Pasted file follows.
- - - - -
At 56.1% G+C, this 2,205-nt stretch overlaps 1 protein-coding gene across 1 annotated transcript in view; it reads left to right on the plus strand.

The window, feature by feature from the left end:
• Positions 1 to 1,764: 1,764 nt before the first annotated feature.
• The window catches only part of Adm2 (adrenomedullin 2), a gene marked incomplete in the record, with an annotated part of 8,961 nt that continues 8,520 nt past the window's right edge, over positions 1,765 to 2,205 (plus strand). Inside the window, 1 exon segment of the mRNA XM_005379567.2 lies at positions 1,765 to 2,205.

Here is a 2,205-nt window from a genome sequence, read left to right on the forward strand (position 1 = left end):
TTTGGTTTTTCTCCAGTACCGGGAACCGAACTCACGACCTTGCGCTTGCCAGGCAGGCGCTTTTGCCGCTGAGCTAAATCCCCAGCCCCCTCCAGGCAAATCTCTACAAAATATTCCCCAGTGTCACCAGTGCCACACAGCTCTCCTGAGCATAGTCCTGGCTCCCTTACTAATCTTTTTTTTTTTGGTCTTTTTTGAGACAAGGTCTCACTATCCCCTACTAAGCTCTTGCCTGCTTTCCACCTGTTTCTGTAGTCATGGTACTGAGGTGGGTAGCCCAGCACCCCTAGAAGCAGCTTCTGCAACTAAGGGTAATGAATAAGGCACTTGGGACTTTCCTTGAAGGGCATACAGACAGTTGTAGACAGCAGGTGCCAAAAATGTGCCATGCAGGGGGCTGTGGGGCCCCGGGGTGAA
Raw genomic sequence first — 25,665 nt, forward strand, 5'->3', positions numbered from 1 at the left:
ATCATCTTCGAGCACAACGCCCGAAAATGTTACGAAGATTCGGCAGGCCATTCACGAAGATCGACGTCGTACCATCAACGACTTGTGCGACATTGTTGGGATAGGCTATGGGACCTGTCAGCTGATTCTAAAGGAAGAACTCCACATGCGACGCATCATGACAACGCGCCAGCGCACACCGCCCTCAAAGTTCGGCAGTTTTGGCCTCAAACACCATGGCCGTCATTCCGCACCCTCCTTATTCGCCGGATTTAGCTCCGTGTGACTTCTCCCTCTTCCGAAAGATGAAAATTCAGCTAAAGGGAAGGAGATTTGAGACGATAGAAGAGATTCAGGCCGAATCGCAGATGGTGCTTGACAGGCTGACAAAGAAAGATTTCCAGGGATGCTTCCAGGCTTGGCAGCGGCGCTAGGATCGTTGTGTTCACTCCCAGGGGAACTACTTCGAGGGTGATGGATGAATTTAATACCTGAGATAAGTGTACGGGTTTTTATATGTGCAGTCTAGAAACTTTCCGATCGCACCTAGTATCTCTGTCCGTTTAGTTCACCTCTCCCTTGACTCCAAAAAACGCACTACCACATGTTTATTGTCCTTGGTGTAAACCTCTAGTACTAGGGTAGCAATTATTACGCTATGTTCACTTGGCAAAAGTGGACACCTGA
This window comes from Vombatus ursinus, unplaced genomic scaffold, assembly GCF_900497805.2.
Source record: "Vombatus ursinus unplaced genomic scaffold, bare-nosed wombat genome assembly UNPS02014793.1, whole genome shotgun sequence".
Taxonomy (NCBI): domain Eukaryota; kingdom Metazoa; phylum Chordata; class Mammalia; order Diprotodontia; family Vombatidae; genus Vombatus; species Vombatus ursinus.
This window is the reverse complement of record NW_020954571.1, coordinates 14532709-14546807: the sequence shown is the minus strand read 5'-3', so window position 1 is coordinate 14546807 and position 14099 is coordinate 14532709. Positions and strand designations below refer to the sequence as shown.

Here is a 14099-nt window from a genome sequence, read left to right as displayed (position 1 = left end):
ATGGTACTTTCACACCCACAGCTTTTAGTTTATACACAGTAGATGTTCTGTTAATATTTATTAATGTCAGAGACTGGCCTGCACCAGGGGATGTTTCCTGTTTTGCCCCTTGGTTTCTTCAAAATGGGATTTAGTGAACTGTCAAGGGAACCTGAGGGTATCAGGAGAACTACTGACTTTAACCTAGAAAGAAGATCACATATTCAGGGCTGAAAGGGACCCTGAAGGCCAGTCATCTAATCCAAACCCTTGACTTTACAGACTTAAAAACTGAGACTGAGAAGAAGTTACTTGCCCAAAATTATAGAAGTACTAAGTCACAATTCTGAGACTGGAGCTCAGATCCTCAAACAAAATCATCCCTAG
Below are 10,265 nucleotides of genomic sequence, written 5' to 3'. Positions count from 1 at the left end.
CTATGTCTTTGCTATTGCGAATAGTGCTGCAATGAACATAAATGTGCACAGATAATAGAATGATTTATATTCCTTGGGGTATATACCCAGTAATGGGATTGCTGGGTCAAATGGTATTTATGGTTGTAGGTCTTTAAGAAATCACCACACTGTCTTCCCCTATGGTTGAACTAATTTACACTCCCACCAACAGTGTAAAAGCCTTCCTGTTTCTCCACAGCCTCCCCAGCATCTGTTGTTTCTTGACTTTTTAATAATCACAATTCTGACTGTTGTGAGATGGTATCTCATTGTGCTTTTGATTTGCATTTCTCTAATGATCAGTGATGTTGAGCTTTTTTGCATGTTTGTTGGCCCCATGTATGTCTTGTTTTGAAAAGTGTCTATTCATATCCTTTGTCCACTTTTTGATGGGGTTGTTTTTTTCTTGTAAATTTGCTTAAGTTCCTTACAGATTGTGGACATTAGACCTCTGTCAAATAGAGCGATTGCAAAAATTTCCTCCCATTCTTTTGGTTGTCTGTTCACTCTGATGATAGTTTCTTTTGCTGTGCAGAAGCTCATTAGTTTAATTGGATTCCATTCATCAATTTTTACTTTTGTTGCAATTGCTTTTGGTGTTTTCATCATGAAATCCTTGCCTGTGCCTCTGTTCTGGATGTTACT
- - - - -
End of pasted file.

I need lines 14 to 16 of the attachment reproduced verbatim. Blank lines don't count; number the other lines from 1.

ATGGTACTTTCACACCCACAGCTTTTAGTTTATACACAGTAGATGTTCTGTTAATATTTATTAATGTCAGAGACTGGCCTGCACCAGGGGATGTTTCCTGTTTTGCCCCTTGGTTTCTTCAAAATGGGATTTAGTGAACTGTCAAGGGAACCTGAGGGTATCAGGAGAACTACTGACTTTAACCTAGAAAGAAGATCACATATTCAGGGCTGAAAGGGACCCTGAAGGCCAGTCATCTAATCCAAACCCTTGACTTTACAGACTTAAAAACTGAGACTGAGAAGAAGTTACTTGCCCAAAATTATAGAAGTACTAAGTCACAATTCTGAGACTGGAGCTCAGATCCTCAAACAAAATCATCCCTAG
Below are 10,265 nucleotides of genomic sequence, written 5' to 3'. Positions count from 1 at the left end.
CTATGTCTTTGCTATTGCGAATAGTGCTGCAATGAACATAAATGTGCACAGATAATAGAATGATTTATATTCCTTGGGGTATATACCCAGTAATGGGATTGCTGGGTCAAATGGTATTTATGGTTGTAGGTCTTTAAGAAATCACCACACTGTCTTCCCCTATGGTTGAACTAATTTACACTCCCACCAACAGTGTAAAAGCCTTCCTGTTTCTCCACAGCCTCCCCAGCATCTGTTGTTTCTTGACTTTTTAATAATCACAATTCTGACTGTTGTGAGATGGTATCTCATTGTGCTTTTGATTTGCATTTCTCTAATGATCAGTGATGTTGAGCTTTTTTGCATGTTTGTTGGCCCCATGTATGTCTTGTTTTGAAAAGTGTCTATTCATATCCTTTGTCCACTTTTTGATGGGGTTGTTTTTTTCTTGTAAATTTGCTTAAGTTCCTTACAGATTGTGGACATTAGACCTCTGTCAAATAGAGCGATTGCAAAAATTTCCTCCCATTCTTTTGGTTGTCTGTTCACTCTGATGATAGTTTCTTTTGCTGTGCAGAAGCTCATTAGTTTAATTGGATTCCATTCATCAATTTTTACTTTTGTTGCAATTGCTTTTGGTGTTTTCATCATGAAATCCTTGCCTGTGCCTCTGTTCTGGATGTTACT